Now that the first-post-general-introduction is out of the way, here’s a little more about who’s behind the blog, and what to expect from it. ConspiracyPsych is written by myself (Rob), Dan, Mike, and Christopher. We’re all at various stages of earning PhDs in psychology, specifically researching the psychology of conspiracy theories. As far as psychology goes this has been a fairly neglected field of study, producing only a handful of peer-reviewed research papers over the last 4 decades or so. Plenty of work has looked at belief formation more generally but only recently are more psychologists beginning to pay attention to conspiracy theories.
The four of us are taking quite different approaches in our research, and will each be blogging about our own ideas and findings. We’ll also be talking about research that has been done in the past, about new research as it’s published, and about ideas for the future. And we’ll be posting more general conspiracy theory-related things of interest as we come across them. Over the next few days and weeks I’ll be putting together a page full of links to other sites, articles, essays, videos, and podcasts from around the internet which discuss the psychology of conspiracy theories, so keep checking back. If there’s anything you think we should discuss or anything you think we should know about leave a comment or drop us an email – you can find contact details, as well as more info about each of us, on the About page.
Christopher, Mike, and Dan will introduce themselves in due course. In the meantime here’s a little about my background in conspiracy theories. I’ve been researching belief in conspiracy theories since my undergrad psychology degree at University of Kent. There my final year project looked at conspiracy theories from a social psychological perspective. I moved on to Goldsmiths, University of London, where my MSc project looked at the role of the conjunction fallacy, a common mental shortcut, in making people more susceptible to conspiracy theories. Finally I was awarded funding to study a PhD at Goldsmiths supervised by Professor Chris French. The PhD has encompassed thinking about what the term conspiracy theory means, why conspiracy theories matter, how best to measure belief in conspiracy theories, and the potential role of more mental shortcuts and biases. I’ll be blogging about each of these topics, and more besides, over the coming weeks and months. Hope you enjoy it!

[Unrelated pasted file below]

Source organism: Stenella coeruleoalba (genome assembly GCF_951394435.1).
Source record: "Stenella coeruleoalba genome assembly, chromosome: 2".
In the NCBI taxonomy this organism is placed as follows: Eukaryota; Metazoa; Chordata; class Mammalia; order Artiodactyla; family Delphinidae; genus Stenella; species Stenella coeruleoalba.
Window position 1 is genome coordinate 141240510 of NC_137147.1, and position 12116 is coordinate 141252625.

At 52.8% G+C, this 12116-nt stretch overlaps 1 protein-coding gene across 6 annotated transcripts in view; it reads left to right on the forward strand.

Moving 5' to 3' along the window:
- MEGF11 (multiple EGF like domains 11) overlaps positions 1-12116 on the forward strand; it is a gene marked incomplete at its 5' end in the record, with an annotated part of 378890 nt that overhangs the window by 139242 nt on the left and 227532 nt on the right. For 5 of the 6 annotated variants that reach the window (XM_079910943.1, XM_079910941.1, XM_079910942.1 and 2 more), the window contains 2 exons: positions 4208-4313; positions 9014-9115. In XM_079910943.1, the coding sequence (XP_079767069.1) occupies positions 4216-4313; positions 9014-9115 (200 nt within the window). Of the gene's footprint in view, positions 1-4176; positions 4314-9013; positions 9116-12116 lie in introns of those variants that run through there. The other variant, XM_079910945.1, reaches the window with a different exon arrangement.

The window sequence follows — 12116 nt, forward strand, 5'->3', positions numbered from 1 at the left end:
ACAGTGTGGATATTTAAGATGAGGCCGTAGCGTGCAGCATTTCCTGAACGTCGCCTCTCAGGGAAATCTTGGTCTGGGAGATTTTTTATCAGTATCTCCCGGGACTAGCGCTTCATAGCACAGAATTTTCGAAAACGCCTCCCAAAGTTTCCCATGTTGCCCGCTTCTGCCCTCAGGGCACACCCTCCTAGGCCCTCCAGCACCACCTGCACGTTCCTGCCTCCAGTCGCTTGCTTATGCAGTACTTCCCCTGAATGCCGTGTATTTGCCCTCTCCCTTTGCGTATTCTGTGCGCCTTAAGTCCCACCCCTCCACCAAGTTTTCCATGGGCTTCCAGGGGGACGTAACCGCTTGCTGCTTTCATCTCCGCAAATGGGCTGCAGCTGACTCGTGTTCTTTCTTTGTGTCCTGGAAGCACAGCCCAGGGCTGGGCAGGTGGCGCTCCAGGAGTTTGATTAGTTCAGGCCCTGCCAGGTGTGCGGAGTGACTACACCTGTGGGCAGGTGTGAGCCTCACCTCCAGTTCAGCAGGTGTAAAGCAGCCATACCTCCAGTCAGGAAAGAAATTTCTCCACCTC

I am interested in finding out if you Mr Brotherton, or any of your young colleagues here, have taken the time to investigate the facts and data concerning the conspiracies you call “theories”.
Do you have any expertise in such fields as physics, forensics, history, psychological warfare, realpolitik, or the architecture of modern political power?
Are you seriously proposing that there are no such thing as conspiracies? What about the RICO Act in the US, and comparable legislation in other nations concerning organized criminal conspiracies?
Perhaps to your chagrin, there are indeed proven conspiracies that have taken place throughout history. They are in fact legion. So it would seem to me that focusing exclusively on the idea that it is in some way a ‘psychological problem’ to be concerned with conspiracies is a form of hand waving, and a profound type of academic bias.
You offer your email on your your page about the group of authors of this blog. So let me offer you my email, as I would like to discuss these issues with you in depth: email@example.com
I am a historical researcher with a forensic perspective, concerned with a systems analysis of modern political power, and the manufactured social structure created by the Public Relations Regime.
Thank you, Willy Whitten